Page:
Financial Conduct Authority  

FCA under fire for providing false information

FCA under fire for providing false information

The Financial Conduct Authority has apologised after its supervision hub provided incorrect information to an individual about a passporting firm.

The Complaints Commissioner upheld in part a complaint which alleged the FCA's register of financial services firms had shown a firm as an active company years after it was wound up and that the regulator had given incorrect information about where to turn to report the case.

The complainant, who is a Scottish resident, said the error meant they invested with a cloned firm due to the register showing the firm to be active, though not necessarily authorised.

The firm in question, dubbed Firm X, was an EEA based firm passported in from Germany, which was shown as an active company on the FCA register until January 16, 2020, even though the original company was wound up in 2018. 

The investor blamed the FCA's 'negligence' for their loss saying had they known there was no protection they would not have
invested. The complainant asked for financial compensation from the regulator.

But the FCA dismissed the complaint, saying at the time the investor checked the register and subsequently invested the FCA was not aware the entry on the register was problematic. Once it became aware of an issue with the firm the entry was removed, albeit after a delay.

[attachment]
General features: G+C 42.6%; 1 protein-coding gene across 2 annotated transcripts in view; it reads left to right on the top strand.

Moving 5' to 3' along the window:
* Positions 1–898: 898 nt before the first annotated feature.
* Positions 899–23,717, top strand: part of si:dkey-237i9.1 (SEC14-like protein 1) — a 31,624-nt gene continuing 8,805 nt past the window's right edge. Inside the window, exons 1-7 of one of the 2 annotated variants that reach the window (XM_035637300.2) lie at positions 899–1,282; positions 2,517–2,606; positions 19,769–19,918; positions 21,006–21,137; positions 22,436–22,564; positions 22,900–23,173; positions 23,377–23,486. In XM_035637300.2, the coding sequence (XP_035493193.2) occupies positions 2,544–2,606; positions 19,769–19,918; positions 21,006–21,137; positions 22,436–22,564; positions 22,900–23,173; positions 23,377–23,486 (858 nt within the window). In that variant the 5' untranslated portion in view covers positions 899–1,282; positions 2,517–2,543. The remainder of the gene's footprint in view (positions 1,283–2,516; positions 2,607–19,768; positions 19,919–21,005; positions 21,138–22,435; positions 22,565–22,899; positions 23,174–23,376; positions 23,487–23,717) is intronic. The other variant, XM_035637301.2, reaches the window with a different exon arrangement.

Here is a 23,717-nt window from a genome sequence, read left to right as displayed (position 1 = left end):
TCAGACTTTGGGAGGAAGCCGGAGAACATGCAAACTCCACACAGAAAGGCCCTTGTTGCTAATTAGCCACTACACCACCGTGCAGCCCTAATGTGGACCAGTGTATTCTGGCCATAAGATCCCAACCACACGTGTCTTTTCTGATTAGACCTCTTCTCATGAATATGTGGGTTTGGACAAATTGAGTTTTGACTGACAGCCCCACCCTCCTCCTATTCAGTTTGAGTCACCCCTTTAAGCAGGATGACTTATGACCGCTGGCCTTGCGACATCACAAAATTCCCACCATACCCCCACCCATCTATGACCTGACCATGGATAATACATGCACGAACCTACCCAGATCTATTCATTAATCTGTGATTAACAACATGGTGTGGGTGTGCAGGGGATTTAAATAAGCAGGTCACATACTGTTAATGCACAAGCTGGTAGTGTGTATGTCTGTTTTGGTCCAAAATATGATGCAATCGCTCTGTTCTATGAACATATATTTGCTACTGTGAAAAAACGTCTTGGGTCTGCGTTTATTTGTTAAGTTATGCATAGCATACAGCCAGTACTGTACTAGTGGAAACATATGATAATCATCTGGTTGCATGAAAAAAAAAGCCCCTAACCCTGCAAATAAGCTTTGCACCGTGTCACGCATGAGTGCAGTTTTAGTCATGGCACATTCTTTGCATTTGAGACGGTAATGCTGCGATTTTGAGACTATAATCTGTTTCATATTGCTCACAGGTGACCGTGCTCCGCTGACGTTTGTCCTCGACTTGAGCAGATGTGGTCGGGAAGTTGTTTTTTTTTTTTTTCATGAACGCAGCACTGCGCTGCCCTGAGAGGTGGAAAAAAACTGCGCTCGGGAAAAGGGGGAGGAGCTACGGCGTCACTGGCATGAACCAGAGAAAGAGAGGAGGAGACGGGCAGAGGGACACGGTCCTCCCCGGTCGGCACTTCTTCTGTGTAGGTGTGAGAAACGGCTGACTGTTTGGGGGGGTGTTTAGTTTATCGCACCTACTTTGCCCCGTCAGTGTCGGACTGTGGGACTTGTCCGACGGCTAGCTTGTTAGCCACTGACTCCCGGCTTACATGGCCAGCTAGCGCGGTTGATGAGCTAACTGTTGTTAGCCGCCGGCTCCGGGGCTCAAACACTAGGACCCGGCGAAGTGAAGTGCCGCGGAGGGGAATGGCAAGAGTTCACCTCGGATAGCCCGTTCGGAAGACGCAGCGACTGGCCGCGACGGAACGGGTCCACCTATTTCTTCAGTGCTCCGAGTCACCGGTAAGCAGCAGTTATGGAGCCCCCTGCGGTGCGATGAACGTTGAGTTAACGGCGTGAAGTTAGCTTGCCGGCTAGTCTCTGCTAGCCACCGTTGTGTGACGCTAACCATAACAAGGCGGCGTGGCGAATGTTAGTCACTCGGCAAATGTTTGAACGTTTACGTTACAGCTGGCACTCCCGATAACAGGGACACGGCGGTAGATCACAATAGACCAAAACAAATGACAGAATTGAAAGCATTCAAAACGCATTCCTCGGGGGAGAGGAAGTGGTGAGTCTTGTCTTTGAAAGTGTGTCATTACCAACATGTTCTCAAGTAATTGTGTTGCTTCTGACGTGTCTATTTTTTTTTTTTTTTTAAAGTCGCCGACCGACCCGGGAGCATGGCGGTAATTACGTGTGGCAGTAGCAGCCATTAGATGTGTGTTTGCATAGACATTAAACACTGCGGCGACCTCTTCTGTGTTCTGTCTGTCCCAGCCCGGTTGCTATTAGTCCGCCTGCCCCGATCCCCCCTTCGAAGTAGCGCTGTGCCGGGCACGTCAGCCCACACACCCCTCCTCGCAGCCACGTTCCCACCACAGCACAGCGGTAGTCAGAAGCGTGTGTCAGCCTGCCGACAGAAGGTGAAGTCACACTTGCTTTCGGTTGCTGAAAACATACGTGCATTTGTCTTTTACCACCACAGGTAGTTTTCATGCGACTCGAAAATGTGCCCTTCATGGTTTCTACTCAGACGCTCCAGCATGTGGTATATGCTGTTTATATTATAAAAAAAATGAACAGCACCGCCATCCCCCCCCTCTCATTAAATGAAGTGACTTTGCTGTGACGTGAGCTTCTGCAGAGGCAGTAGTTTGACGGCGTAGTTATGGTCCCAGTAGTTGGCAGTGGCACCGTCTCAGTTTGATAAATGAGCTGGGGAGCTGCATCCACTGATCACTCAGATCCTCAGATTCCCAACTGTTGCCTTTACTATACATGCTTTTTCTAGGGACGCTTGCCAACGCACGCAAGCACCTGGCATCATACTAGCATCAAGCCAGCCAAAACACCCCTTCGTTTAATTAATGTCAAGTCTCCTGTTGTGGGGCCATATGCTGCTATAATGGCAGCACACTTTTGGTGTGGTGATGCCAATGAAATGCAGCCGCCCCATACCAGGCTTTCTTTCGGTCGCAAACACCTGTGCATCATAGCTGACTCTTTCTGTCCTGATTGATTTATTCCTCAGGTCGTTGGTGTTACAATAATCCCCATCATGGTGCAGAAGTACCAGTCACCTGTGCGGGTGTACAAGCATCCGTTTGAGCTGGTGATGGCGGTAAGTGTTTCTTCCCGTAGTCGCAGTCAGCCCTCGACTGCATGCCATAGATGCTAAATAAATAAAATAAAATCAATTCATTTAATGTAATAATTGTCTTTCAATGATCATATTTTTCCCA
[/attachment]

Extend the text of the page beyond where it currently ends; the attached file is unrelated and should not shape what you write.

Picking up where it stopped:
It said this did not mean the FCA was liable for the financial losses the investor had suffered. 

The investor also complained that when they contacted the FCA's supervision hub they were told to contact the German regulator Bafin as it was a German firm.

The complainant was also told to contact Action Fraud, however the individual was unable to do so as a resident in Scotland as Action Fraud only covers cases for consumers in England and Wales. 

The Complaints Commissioner, Amerdeep Somal, partially upheld the complaint based on the fact that the individual had been wrongly advised by the FCA supervision hub.

But she did not deem it fair to investigate the complaint further with regards to the investment losses.

Somal said: "I have reviewed the information you have provided and the FCA file. I can see that it appears from the information reviewed that the FCA did try to assist you with your concerns about the firm by referring you to organisations who were more appropriately placed to assist you, but unfortunately these were incorrect referrals.

"I do find it concerning that the Supervision Hub did not obtain enough information from you and about your complaint to provide you with referrals to the correct organisation in Scotland to investigate fraud, being Police Scotland."

Somal noted the referral to Bafin was also incorrect as there was more than one German regulator for financial services that each deal with particular sectors and the one that would have been the correct one was Deutscher Industrie- und Handelskammertag (DIHK).